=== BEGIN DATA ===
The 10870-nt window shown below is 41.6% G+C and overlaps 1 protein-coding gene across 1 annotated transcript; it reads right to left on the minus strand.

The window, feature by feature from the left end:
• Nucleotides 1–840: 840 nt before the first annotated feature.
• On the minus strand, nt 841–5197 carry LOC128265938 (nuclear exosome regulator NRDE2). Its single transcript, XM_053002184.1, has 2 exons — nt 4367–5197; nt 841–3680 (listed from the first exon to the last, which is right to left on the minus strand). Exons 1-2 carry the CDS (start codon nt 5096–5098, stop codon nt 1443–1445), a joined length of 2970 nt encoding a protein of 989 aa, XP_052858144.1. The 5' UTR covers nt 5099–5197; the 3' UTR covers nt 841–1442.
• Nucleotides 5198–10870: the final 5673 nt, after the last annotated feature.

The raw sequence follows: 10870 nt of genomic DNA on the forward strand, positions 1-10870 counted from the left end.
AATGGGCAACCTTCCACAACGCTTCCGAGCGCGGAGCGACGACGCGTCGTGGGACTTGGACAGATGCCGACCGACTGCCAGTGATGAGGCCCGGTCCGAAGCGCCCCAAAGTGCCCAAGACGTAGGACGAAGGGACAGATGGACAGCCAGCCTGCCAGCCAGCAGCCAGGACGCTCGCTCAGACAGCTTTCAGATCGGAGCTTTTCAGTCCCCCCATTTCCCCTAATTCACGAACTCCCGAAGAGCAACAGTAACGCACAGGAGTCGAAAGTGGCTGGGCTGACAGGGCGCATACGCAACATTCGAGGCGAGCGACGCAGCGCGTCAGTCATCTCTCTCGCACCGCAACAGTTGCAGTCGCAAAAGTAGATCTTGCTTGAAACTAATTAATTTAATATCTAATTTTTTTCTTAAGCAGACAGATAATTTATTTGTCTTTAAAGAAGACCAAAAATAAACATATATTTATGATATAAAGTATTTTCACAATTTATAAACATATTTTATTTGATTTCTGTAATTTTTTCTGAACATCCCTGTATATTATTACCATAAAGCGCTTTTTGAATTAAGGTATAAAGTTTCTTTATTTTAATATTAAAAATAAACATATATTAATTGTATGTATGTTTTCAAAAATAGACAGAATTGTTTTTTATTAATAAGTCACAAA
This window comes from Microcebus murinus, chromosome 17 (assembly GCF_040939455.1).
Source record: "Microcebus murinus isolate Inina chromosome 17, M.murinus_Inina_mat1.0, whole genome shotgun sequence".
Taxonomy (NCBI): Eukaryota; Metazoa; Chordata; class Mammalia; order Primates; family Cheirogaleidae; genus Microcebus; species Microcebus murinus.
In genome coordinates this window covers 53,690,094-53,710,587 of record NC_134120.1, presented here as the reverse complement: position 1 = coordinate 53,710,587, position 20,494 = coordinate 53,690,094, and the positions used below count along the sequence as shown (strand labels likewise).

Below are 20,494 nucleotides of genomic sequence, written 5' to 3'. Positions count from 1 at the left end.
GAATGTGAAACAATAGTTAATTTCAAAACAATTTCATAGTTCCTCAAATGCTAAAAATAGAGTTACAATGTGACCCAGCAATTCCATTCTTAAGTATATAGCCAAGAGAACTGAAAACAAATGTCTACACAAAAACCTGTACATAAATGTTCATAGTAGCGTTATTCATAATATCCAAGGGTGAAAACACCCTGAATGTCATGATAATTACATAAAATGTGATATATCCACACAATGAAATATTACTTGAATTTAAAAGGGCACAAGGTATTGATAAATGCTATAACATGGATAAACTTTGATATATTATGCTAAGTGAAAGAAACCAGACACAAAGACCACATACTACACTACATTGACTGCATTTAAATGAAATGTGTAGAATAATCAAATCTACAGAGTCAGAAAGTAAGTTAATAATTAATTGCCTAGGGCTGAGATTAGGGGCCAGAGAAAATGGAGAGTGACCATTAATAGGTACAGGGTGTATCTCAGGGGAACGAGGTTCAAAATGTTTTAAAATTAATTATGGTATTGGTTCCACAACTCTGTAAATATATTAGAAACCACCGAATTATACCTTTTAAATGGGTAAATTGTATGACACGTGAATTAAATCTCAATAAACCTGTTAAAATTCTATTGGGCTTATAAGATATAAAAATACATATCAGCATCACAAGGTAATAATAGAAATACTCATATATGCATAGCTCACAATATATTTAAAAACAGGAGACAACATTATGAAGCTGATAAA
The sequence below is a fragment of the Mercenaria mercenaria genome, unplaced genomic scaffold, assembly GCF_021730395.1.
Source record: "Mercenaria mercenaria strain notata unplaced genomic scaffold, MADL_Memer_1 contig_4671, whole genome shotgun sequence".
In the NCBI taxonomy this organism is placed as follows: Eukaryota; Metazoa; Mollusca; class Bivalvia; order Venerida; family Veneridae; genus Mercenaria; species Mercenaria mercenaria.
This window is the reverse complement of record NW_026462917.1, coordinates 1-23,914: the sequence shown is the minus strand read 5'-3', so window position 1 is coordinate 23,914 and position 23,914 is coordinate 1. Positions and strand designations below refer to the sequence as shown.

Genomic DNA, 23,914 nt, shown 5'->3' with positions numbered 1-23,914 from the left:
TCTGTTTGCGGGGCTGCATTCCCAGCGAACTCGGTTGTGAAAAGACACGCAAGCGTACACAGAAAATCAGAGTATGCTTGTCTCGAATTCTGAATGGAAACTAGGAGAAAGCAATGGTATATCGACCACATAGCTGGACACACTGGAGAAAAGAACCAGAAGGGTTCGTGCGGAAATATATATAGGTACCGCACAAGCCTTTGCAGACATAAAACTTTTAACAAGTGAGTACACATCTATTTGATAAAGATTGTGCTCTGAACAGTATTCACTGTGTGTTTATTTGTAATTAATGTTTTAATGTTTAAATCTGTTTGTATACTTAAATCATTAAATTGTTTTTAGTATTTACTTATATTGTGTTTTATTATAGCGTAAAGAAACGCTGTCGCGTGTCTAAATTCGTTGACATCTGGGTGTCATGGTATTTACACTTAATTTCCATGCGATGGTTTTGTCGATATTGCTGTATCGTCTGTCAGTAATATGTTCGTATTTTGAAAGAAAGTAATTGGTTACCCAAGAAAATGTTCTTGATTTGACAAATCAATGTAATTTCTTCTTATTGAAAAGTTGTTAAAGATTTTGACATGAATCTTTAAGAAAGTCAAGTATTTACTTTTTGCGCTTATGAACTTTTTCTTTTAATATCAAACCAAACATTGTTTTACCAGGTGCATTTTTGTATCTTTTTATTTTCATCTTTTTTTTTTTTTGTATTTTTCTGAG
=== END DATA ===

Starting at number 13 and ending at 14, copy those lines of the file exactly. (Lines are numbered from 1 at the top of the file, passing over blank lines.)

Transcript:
GAATGTGAAACAATAGTTAATTTCAAAACAATTTCATAGTTCCTCAAATGCTAAAAATAGAGTTACAATGTGACCCAGCAATTCCATTCTTAAGTATATAGCCAAGAGAACTGAAAACAAATGTCTACACAAAAACCTGTACATAAATGTTCATAGTAGCGTTATTCATAATATCCAAGGGTGAAAACACCCTGAATGTCATGATAATTACATAAAATGTGATATATCCACACAATGAAATATTACTTGAATTTAAAAGGGCACAAGGTATTGATAAATGCTATAACATGGATAAACTTTGATATATTATGCTAAGTGAAAGAAACCAGACACAAAGACCACATACTACACTACATTGACTGCATTTAAATGAAATGTGTAGAATAATCAAATCTACAGAGTCAGAAAGTAAGTTAATAATTAATTGCCTAGGGCTGAGATTAGGGGCCAGAGAAAATGGAGAGTGACCATTAATAGGTACAGGGTGTATCTCAGGGGAACGAGGTTCAAAATGTTTTAAAATTAATTATGGTATTGGTTCCACAACTCTGTAAATATATTAGAAACCACCGAATTATACCTTTTAAATGGGTAAATTGTATGACACGTGAATTAAATCTCAATAAACCTGTTAAAATTCTATTGGGCTTATAAGATATAAAAATACATATCAGCATCACAAGGTAATAATAGAAATACTCATATATGCATAGCTCACAATATATTTAAAAACAGGAGACAACATTATGAAGCTGATAAA
The sequence below is a fragment of the Mercenaria mercenaria genome, unplaced genomic scaffold, assembly GCF_021730395.1.